Election Notes: Santorum Sweeps the South

Rick Santorum had a great day on Tuesday, winning the Republican primaries in both Alabama and Mississippi—a state in which no poll had shown Santorum in the lead. Newt Gingrich, whose campaign said had to win both states to in order to remain a credible candidate, came in second in both. Mitt Romney came in an embarrassing third in each, underscoring his inability to connect with Southern conservatives.


 Santorum’s victory ensures that the race will go on. But don’t be fooled. Romney has won almost twice as many delegates as Santorum. Although Romney looked like a loser on Tuesday, he still managed to win the most delegates. That’s because he won handily both in Hawaii—after most political reporters had gone to bed—and in American Samoa, where the just 70 Republican caucus-goers allotted Romney 9 delegates. Those victories show why Romney is winning. His superior organization and greater resources allow him to pick up votes in places where his opponents can't even compete. As Kris Broughton says, that makes the delegate math nearly impossible for Romney’s opponents.

Nevertheless, the long, grinding campaign is taking its toll on Romney. Every victory for his opponents feeds doubts about his electability and allows conservative opposition to him to fester. And the race against Santorum seems to be winning Romney few friends: the percent of voters who have an unfavorable impression of him has climbed almost to 50%.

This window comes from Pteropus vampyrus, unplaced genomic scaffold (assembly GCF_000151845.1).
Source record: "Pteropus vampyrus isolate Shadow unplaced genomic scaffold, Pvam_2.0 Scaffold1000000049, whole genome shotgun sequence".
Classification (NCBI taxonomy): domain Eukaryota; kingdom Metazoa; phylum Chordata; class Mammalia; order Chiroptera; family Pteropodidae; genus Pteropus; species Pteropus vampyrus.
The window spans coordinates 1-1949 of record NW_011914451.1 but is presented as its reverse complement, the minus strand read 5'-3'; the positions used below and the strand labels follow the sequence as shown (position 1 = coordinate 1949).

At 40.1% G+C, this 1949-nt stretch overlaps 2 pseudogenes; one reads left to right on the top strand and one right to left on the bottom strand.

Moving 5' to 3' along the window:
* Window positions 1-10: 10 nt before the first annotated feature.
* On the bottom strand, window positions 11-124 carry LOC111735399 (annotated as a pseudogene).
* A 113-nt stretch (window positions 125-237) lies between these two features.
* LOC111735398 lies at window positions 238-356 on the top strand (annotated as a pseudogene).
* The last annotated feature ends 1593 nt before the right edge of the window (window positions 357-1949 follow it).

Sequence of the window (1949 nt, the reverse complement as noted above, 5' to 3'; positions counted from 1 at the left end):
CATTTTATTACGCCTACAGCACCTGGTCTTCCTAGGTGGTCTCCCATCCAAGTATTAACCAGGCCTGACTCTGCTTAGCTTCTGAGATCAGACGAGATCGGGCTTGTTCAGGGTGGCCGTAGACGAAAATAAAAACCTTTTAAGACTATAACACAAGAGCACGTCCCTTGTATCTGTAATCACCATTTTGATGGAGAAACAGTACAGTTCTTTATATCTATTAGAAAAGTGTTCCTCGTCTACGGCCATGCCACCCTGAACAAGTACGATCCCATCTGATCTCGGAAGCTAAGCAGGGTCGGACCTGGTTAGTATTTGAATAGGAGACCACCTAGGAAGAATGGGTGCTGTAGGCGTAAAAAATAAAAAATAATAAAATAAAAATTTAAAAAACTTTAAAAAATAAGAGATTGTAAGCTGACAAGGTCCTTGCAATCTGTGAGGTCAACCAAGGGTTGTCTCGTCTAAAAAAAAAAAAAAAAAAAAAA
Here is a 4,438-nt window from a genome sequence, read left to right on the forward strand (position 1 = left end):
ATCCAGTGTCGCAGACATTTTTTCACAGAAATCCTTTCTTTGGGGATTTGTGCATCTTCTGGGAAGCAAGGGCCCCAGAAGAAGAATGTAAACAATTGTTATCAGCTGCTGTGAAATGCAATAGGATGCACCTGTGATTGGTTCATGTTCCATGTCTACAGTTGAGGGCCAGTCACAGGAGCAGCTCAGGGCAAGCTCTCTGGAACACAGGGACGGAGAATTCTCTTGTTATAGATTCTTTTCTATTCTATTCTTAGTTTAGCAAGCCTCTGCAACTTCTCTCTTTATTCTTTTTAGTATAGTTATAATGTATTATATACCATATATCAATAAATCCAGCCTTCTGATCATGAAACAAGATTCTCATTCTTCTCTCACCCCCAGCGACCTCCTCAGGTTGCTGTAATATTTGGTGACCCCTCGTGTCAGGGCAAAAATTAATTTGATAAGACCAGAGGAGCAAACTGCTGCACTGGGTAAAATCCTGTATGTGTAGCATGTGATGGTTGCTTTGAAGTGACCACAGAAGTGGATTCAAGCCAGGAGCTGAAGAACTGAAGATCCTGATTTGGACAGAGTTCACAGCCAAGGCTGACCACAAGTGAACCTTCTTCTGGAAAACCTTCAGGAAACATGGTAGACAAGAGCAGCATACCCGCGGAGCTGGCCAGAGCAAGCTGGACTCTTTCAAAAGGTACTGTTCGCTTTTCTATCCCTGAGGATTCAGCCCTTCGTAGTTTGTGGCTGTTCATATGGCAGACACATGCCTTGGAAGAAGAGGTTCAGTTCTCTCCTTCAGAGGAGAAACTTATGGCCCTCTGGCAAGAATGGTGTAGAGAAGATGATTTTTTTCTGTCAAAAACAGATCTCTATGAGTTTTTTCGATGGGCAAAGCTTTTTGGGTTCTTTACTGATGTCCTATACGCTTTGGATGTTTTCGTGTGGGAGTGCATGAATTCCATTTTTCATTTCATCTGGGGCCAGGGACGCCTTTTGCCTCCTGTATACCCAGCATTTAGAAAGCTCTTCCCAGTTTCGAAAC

Political Futures Markets

Chance President Obama will win reelection: 60.4% (Intrade)

Chance Mitt Romney will win the Republican nomination: 89.0% (Intrade)

Chance that Republicans will win control of the Senate: 58.5% (Intrade)

Chance that Republicans will maintain control of the House: 69.9% (Intrade)

Polls

President Obama’s approval rating: 47.5% (Pollster)

Mitt Romney’s favorable rating: 33.6% (Pollster)

Republican advantage on a generic congressional ballot: 0.4% (Real Clear Politics)

Comment

“If you’re the front-runner and you keep coming in third, you’re not much of a front-runner.”—Newt Gingrich

UP NEXT: the Missouri caucus on Saturday, March 17, the Puerto Rico primary on Sunday, March 18, and the Illinois primary on Tuesday, March 20

Rick and Ann Santorum image from Gage Skidmore

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